New Plan Will Make Transit Recommendations for Northwest Corridor
The City of Columbus announced today the next step in a process that started in back in 2014, when the Insight 2050 initiative highlighted the need for more focused and concentrated growth in the region.
Last spring’s Corridor Concepts study recommended dense development and better transit along five regional corridors, and today, one of those corridors was picked to be the first. A consultant has been hired to study the Northwest Corridor, which roughly follows Olentangy River Road from Downtown to Bethel Road.
The new plan promises to do what the previous plans haven’t – make a specific recommendation for what exactly a “high-capacity transit” option should look like along the corridor, and lay out a step-by-step strategy for actually building it within the next five years.
Included within the scope of the project is a plan for funding the improvements, as well as recommendations for any changes to the zoning code or the development process that may be needed to make it successful (the plan will only look at the portion of the corridor within the City of Columbus).
Kimley-Horn – a planning and engineering firm with experience designing both light rail and bus rapid transit (BRT) systems – has been hired to lead the effort.
“We’re really excited and ready to get started,” said Jennifer Gallagher, the city’s Director of Public Service, explaining that the work on this corridor – which is among the most complex of the five from an engineering standpoint – will serve as a model for future efforts. And she stressed that work on plans for other corridors in the region could begin before the 18-month planning process for the Northwest Corridor is complete.
“There are lots of communities who are talking to us, and lots of ideas out there, nobody is sitting around waiting,” Gallagher said. “Before this study is done, I could see us starting on several others.”
Columbus City Council is scheduled to vote on legislation to fund a portion of the $1 million initiative on November 18. Other organizations contributing to the effort include the Mid-Ohio Regional Planning Commission, the Central Ohio Transit Authority, Ohio State University, and several “private partners,” according to the city.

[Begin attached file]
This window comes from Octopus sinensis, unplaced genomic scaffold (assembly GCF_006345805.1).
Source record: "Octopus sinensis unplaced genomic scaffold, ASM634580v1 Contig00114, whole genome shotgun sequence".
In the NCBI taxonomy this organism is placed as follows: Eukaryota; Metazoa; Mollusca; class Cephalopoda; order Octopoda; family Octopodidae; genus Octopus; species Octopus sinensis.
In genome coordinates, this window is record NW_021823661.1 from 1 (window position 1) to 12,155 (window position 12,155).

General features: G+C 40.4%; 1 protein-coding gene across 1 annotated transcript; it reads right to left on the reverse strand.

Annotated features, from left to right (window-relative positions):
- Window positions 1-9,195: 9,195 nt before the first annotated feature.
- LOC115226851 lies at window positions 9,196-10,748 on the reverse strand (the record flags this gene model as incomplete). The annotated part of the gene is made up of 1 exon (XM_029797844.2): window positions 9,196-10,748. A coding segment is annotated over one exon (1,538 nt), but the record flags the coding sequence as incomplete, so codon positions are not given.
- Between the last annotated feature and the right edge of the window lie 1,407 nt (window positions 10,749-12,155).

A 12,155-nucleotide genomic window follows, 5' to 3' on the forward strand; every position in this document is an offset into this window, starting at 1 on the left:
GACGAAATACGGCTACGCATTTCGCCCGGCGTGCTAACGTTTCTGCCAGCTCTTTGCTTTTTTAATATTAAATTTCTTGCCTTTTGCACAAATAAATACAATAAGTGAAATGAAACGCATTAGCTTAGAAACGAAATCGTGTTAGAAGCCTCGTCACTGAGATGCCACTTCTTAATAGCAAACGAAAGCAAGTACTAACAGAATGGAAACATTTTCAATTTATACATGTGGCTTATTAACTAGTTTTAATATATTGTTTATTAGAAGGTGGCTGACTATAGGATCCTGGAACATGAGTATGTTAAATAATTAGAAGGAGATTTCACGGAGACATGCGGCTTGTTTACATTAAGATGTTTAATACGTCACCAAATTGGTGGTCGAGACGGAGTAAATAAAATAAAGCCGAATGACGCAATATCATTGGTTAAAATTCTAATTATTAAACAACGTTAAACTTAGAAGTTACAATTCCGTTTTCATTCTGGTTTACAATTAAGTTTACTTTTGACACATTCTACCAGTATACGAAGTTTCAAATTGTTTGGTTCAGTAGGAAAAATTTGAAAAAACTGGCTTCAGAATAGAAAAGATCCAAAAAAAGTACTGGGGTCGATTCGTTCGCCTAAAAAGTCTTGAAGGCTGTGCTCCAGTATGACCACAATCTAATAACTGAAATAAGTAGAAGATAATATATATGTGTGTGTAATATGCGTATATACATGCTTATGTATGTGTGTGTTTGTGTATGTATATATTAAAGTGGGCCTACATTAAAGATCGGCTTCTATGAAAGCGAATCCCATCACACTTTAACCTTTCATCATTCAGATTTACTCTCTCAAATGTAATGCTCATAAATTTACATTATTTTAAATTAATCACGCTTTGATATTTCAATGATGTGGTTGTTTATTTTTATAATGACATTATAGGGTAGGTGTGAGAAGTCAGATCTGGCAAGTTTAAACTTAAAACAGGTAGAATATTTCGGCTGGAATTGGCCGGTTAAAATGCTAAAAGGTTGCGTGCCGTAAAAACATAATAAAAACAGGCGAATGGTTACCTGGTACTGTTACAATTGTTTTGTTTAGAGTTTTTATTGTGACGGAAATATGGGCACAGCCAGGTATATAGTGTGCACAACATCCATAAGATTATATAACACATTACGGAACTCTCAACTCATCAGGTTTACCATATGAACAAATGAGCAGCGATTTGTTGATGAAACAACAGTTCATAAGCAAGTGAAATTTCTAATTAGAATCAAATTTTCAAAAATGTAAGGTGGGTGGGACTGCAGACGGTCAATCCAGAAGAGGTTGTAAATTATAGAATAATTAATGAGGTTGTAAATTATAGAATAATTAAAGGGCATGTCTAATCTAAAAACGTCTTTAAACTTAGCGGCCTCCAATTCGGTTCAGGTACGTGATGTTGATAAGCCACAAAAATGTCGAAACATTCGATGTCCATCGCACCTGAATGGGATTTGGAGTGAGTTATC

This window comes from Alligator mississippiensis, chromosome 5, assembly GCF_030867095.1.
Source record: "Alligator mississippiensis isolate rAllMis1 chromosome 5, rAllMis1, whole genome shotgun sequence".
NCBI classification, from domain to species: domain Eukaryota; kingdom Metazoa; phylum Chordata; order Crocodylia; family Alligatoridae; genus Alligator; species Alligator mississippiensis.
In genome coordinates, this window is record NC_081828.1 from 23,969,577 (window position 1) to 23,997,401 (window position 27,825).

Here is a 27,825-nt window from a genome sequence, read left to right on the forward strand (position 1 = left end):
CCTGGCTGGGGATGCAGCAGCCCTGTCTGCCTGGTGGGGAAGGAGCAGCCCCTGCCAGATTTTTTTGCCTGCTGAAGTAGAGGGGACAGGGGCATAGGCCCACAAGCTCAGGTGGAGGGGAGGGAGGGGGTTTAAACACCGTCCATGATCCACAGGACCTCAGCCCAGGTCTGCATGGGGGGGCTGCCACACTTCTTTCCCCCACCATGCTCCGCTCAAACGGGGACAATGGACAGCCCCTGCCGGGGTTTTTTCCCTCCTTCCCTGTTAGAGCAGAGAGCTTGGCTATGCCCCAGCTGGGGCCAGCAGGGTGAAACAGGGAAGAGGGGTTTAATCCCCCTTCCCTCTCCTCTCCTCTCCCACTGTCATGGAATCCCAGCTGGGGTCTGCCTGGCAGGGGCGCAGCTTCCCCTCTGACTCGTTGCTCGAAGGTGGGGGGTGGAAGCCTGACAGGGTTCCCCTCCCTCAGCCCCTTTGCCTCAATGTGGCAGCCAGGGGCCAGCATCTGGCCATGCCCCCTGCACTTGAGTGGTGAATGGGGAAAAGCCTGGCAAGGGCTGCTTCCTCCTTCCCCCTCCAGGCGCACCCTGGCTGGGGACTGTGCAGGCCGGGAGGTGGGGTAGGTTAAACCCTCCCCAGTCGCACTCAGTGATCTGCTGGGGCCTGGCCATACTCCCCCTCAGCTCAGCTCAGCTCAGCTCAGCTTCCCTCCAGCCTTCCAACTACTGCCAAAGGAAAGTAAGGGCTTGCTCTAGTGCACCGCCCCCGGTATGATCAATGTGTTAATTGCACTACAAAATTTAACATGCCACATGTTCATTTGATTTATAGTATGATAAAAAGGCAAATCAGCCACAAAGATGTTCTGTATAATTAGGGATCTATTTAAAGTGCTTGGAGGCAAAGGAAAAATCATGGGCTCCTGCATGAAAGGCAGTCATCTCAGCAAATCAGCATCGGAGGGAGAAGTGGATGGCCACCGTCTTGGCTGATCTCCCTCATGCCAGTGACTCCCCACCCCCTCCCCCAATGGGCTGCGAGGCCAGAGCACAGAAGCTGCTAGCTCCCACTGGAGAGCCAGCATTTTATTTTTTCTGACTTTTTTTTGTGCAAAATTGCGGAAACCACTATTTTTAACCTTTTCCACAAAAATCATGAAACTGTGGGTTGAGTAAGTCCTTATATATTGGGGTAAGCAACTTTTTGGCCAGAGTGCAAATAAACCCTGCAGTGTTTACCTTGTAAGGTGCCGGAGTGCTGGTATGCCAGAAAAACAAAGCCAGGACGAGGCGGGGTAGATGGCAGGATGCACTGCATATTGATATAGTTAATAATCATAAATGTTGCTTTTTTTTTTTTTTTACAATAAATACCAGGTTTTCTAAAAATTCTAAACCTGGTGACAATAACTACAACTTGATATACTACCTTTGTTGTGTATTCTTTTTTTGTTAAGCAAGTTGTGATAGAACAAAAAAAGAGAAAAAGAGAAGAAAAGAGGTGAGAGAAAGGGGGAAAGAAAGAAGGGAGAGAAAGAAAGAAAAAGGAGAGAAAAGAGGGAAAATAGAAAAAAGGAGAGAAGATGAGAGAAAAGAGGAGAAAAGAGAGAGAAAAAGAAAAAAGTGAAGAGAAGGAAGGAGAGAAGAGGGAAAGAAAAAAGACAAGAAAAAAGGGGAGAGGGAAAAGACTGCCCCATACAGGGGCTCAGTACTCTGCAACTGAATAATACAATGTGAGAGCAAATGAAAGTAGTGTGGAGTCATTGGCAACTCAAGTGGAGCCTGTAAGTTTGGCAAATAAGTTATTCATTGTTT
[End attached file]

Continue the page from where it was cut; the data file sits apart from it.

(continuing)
Although a new map shows the corridor following Olentangy Road for most of its length, city officials said that that’s only a rough estimate of where the new transit service would run – it could end up on other nearby streets depending on how the planning and design process proceeds.
“We’re not going to study this corridor to death, we’re moving forward and we’re moving forward quickly,” Gallagher said, although she acknowledged that there are two significant “traffic knots” along the corridor that will need to be straightened out and simplified so that transit can move through them efficiently.
One such knot is just north of Lennox Town Center, where Olentangy River Road goes under 315. The other is the area just south of Goodale Street, where Olentangy River Road turns into Twin Rivers Drive and veers off to the west – a new alignment could proceed in a more direct manner to Souder Road, connecting to West Broad Street in Franklinton.
With major employers like OSU, Battelle and OhioHealth located along the corridor – as well as the likelihood that OSU’s west campus will soon add a huge influx of new office and residential space – city officials believe the potential for strong ridership along the corridor is there.
Gallagher, however, emphasized that faster and more reliable transit is only one part of the equation for this or any of the corridors.
“We need development that will support the transit system that we come up with – transit-friendly, walkable, bike-able development that sits closer to the transit system so people can get to it without needing a vehicle,” she said. “That will take some different land use planning, and possibly changing the zoning code…and we’ll be going out to the communities to engage and get their input, that’s a big part of the process.”